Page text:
Amplifying entrepreneurs’ voices and letting them know that they’re heard motivates Tennessee Latin American Chamber of Commerce Board Chair Delfine Fox to emphasize solidarity among all players in the ecosystem.
“It’s critical… whether we’re entrepreneurs, whether we’re still in the workplace — whatever chair we sit in — that we stand up and we fight the ugly voice of division. It’s critical,” she said. “That’s how we’re gonna come together.”
Fox told listeners that “we strive at the Latin Chamber to be able to make sure that we communicate with our members that we can actually celebrate their one-day-at-a-time victory, when they have them.”
“We can actually let them know that they’re not alone, when they’ve got those tough days.”
Leaders Committed to All Nashvillians
Nashville entrepreneurs have some of the most respected advocates in the country in their corner. Both Vanderbilt and Cunza sit with national chambers of commerce, and all have been working tirelessly for their communities for years.
“I live by the motto ‘service is the greatest form of leadership,’” Vanderbilt said.
“I’m passionate about meeting people, but I’m also extremely interested in what you need. So when I meet someone who can meet the need of someone else I’ve met, I connect them.”
The leaders helming our minority chambers are dedicated to the communities they serve, and they believe in Nashville’s entrepreneurs. “What makes you a leader is about responsibility. It’s about accountability with everything that you say and do,” Fox said. “And most of all, it’s about respect.”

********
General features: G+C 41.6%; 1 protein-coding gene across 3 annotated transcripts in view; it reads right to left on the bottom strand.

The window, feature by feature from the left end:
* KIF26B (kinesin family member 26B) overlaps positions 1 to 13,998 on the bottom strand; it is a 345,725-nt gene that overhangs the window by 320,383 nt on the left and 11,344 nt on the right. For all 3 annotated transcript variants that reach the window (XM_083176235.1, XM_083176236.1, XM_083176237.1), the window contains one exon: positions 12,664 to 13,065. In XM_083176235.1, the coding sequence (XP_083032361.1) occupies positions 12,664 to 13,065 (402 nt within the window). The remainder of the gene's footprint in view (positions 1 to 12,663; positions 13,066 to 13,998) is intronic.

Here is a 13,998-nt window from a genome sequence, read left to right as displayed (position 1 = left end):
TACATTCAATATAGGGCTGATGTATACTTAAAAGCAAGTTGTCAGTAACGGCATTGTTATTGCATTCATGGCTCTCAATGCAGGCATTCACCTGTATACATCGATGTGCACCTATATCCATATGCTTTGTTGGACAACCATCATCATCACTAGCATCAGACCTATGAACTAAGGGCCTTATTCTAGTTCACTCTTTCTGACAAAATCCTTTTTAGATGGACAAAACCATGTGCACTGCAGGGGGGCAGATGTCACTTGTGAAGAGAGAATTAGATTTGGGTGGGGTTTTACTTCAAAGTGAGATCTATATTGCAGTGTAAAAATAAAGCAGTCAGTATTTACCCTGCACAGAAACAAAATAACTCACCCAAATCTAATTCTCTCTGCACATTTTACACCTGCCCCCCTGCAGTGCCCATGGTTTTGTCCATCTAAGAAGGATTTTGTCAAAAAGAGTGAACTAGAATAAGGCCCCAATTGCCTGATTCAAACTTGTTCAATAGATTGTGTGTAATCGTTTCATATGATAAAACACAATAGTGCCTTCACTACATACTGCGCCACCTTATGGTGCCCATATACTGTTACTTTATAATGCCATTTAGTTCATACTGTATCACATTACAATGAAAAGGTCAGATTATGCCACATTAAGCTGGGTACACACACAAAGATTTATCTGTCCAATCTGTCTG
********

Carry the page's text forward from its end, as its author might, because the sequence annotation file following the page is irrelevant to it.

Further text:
Cunza urges Nashvillians to examine our attitudes toward our neighbors, and to realize the immense value marginalized communities bring to the city. “The Hispanic community is often perceived as a community in need. But it’s not in need of your charity. It’s not in need of your pity,” he said.
“It’s in need of your respect. It’s in need of your appreciation — your cultural appreciation, perhaps your political appreciation.”
“We are lucky enough to be in the room and at the table, because if you’re not in the room and at the table, you’re on the menu,” Woolley emphasized. “The real reason I do this job is because I think the work we are doing is key for LGBT equality in this state.”
Nashville Mayor David Briley wrapped up the conversation by highlighting both the key steps Nashville has taken toward addressing inequity in our community, and how we still have a long way to go as a city.
“Over the past few decades, when it comes to doing business with the city, it hadn’t been a level playing field for women and minority-owned business,” Briley said. “So we are changing that.”
“We gave $25,000 each to each of these chambers each year,” he said. “Because we know that helping the minority chambers here in Nashville builds capacity across the board is important to building wealth in communities that haven’t been able to build wealth, for a whole lot of reasons, in this city for the past generations.”
“The real way, I believe, to build wealth in this city is through entrepreneurial activities and small business,” he emphasized. “So every single impediment to that is something we’ve got to be focused on.”
To hear more about how Nashville’s minority chambers are leading the way in advocacy and ecosystem-building, listen to the full episode above. And don’t forget to subscribe to Navigate wherever you get your podcasts!
photos by Cody Uhls & Colby Crosby